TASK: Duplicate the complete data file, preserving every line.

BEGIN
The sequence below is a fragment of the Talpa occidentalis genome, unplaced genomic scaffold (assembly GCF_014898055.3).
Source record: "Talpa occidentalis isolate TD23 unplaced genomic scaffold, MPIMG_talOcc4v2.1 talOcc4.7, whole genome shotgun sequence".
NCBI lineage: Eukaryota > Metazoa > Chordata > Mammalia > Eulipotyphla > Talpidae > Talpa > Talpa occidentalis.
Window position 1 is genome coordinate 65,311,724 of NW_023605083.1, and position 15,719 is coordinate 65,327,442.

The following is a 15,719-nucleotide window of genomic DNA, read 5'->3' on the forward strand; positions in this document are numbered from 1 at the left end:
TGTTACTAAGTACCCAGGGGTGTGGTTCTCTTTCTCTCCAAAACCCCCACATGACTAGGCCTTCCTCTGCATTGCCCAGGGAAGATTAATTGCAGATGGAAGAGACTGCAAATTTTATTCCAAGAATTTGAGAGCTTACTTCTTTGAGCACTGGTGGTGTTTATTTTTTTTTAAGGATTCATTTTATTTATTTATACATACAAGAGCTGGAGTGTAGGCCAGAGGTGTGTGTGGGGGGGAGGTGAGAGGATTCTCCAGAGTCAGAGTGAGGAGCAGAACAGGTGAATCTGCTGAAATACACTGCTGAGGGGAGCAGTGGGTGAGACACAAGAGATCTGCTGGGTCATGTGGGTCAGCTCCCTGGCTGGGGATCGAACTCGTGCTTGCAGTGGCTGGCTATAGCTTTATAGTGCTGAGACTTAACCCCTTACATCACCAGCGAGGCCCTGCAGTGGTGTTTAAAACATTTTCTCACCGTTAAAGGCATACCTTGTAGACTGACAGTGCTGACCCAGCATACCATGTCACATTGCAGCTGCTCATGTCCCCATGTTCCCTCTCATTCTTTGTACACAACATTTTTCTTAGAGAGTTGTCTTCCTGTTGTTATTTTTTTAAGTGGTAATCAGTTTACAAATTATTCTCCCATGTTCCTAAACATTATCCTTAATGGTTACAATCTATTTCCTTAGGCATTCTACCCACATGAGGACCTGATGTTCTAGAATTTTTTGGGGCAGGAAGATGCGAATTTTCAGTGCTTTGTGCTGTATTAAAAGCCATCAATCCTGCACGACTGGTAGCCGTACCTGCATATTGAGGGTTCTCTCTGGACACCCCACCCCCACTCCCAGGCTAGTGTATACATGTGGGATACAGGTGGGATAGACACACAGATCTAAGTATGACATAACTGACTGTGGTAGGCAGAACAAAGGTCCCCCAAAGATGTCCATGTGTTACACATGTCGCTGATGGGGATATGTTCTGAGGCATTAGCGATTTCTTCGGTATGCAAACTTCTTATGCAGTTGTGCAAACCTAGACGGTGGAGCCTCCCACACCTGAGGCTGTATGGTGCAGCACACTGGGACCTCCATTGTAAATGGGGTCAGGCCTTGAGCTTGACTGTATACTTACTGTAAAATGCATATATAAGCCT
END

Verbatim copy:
The sequence below is a fragment of the Talpa occidentalis genome, unplaced genomic scaffold (assembly GCF_014898055.3).
Source record: "Talpa occidentalis isolate TD23 unplaced genomic scaffold, MPIMG_talOcc4v2.1 talOcc4.7, whole genome shotgun sequence".
NCBI lineage: Eukaryota > Metazoa > Chordata > Mammalia > Eulipotyphla > Talpidae > Talpa > Talpa occidentalis.
Window position 1 is genome coordinate 65,311,724 of NW_023605083.1, and position 15,719 is coordinate 65,327,442.

The following is a 15,719-nucleotide window of genomic DNA, read 5'->3' on the forward strand; positions in this document are numbered from 1 at the left end:
TGTTACTAAGTACCCAGGGGTGTGGTTCTCTTTCTCTCCAAAACCCCCACATGACTAGGCCTTCCTCTGCATTGCCCAGGGAAGATTAATTGCAGATGGAAGAGACTGCAAATTTTATTCCAAGAATTTGAGAGCTTACTTCTTTGAGCACTGGTGGTGTTTATTTTTTTTTAAGGATTCATTTTATTTATTTATACATACAAGAGCTGGAGTGTAGGCCAGAGGTGTGTGTGGGGGGGAGGTGAGAGGATTCTCCAGAGTCAGAGTGAGGAGCAGAACAGGTGAATCTGCTGAAATACACTGCTGAGGGGAGCAGTGGGTGAGACACAAGAGATCTGCTGGGTCATGTGGGTCAGCTCCCTGGCTGGGGATCGAACTCGTGCTTGCAGTGGCTGGCTATAGCTTTATAGTGCTGAGACTTAACCCCTTACATCACCAGCGAGGCCCTGCAGTGGTGTTTAAAACATTTTCTCACCGTTAAAGGCATACCTTGTAGACTGACAGTGCTGACCCAGCATACCATGTCACATTGCAGCTGCTCATGTCCCCATGTTCCCTCTCATTCTTTGTACACAACATTTTTCTTAGAGAGTTGTCTTCCTGTTGTTATTTTTTTAAGTGGTAATCAGTTTACAAATTATTCTCCCATGTTCCTAAACATTATCCTTAATGGTTACAATCTATTTCCTTAGGCATTCTACCCACATGAGGACCTGATGTTCTAGAATTTTTTGGGGCAGGAAGATGCGAATTTTCAGTGCTTTGTGCTGTATTAAAAGCCATCAATCCTGCACGACTGGTAGCCGTACCTGCATATTGAGGGTTCTCTCTGGACACCCCACCCCCACTCCCAGGCTAGTGTATACATGTGGGATACAGGTGGGATAGACACACAGATCTAAGTATGACATAACTGACTGTGGTAGGCAGAACAAAGGTCCCCCAAAGATGTCCATGTGTTACACATGTCGCTGATGGGGATATGTTCTGAGGCATTAGCGATTTCTTCGGTATGCAAACTTCTTATGCAGTTGTGCAAACCTAGACGGTGGAGCCTCCCACACCTGAGGCTGTATGGTGCAGCACACTGGGACCTCCATTGTAAATGGGGTCAGGCCTTGAGCTTGACTGTATACTTACTGTAAAATGCATATATAAGCCT